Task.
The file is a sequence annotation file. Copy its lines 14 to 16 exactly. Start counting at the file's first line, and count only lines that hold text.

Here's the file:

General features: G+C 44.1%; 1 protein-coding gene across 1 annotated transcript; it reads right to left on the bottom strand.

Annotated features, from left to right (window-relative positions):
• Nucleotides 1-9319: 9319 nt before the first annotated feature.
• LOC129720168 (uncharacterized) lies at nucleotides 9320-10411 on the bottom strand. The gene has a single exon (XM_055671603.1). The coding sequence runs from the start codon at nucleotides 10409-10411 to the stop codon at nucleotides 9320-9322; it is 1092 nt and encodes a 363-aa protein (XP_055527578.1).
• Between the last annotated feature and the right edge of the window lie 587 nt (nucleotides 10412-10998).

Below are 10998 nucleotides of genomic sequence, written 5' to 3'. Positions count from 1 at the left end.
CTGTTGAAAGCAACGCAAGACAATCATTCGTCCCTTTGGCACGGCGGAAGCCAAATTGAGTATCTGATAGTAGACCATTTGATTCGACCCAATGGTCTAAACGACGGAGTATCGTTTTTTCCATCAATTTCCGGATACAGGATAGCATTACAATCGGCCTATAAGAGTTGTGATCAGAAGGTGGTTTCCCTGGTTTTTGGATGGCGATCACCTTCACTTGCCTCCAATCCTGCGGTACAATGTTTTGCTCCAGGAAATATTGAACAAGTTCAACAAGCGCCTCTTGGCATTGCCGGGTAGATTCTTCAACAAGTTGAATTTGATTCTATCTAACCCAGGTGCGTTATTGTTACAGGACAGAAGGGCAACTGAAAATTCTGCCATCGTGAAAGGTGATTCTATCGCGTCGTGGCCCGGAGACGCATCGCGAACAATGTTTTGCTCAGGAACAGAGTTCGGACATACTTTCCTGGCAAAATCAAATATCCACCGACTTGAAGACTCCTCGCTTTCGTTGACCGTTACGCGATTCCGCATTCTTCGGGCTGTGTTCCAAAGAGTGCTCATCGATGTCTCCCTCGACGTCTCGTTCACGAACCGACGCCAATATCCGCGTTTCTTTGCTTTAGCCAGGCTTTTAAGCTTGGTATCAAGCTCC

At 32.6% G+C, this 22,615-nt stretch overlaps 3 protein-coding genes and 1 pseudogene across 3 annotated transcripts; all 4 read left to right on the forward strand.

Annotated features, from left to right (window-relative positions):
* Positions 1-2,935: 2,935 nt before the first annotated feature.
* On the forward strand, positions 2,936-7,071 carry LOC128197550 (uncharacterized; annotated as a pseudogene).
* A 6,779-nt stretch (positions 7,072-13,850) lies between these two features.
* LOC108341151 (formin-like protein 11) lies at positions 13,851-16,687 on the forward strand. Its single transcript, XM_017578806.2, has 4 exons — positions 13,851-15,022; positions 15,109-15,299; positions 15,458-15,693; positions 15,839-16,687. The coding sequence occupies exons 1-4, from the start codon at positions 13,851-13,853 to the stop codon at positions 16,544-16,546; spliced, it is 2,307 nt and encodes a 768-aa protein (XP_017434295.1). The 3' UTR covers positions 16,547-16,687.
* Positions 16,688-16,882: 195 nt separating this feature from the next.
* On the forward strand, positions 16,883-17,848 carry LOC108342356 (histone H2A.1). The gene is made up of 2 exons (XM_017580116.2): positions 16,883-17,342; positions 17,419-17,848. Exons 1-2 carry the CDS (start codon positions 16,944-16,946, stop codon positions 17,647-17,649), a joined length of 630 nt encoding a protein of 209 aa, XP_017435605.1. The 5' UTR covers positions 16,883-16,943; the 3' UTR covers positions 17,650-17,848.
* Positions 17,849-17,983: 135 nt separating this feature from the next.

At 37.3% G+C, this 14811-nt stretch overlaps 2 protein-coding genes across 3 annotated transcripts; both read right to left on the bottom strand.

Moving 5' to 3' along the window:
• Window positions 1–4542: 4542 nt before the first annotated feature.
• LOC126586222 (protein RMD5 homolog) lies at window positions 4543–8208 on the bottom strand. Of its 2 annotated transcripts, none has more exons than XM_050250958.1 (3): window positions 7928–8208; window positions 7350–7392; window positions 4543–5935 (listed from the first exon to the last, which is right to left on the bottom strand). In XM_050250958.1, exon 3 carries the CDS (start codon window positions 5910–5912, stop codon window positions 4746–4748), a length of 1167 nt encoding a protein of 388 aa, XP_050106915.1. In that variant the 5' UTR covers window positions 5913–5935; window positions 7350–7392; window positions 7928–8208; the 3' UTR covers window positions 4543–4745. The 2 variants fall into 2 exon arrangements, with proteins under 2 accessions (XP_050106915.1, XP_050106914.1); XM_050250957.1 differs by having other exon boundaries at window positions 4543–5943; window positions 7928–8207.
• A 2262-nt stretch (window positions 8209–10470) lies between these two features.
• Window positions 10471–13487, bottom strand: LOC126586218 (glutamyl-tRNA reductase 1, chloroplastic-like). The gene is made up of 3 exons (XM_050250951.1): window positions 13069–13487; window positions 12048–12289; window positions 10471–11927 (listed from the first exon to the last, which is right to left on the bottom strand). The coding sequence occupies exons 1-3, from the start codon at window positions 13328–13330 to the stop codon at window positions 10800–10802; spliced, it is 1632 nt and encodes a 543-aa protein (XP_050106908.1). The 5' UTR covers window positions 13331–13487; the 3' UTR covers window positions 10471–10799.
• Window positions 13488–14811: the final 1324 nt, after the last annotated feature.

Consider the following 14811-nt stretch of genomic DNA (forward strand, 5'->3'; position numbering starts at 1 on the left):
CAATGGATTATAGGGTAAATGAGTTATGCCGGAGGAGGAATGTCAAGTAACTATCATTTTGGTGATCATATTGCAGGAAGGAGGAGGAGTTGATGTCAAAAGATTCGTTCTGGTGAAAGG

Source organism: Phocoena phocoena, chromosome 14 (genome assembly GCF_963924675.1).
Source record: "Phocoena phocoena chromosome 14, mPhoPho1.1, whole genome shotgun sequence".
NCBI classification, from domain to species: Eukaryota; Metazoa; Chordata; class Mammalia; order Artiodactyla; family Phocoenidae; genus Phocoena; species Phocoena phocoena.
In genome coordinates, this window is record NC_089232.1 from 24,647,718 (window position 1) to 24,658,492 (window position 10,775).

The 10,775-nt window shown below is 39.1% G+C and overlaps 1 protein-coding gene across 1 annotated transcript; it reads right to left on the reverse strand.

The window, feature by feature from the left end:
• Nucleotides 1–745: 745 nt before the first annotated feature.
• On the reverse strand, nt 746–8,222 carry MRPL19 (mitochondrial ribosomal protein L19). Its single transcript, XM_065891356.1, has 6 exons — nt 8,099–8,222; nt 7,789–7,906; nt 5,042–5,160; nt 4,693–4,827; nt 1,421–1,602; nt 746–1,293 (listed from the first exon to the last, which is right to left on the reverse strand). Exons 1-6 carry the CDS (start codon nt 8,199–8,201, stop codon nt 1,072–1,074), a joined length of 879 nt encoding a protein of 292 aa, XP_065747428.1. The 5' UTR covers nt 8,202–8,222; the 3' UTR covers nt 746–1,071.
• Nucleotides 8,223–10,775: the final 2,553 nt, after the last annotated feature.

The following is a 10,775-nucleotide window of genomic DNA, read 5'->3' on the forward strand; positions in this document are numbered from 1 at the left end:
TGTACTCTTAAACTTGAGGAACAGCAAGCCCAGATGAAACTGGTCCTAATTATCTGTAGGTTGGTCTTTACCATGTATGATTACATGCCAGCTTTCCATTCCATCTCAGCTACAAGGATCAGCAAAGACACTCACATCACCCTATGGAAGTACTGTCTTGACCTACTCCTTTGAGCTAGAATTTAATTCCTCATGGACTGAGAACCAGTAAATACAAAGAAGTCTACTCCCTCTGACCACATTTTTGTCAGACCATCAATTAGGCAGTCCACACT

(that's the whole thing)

* Positions 16,688-16,882: 195 nt separating this feature from the next.
* On the forward strand, positions 16,883-17,848 carry LOC108342356 (histone H2A.1). The gene is made up of 2 exons (XM_017580116.2): positions 16,883-17,342; positions 17,419-17,848. Exons 1-2 carry the CDS (start codon positions 16,944-16,946, stop codon positions 17,647-17,649), a joined length of 630 nt encoding a protein of 209 aa, XP_017435605.1. The 5' UTR covers positions 16,883-16,943; the 3' UTR covers positions 17,650-17,848.
* Positions 17,849-17,983: 135 nt separating this feature from the next.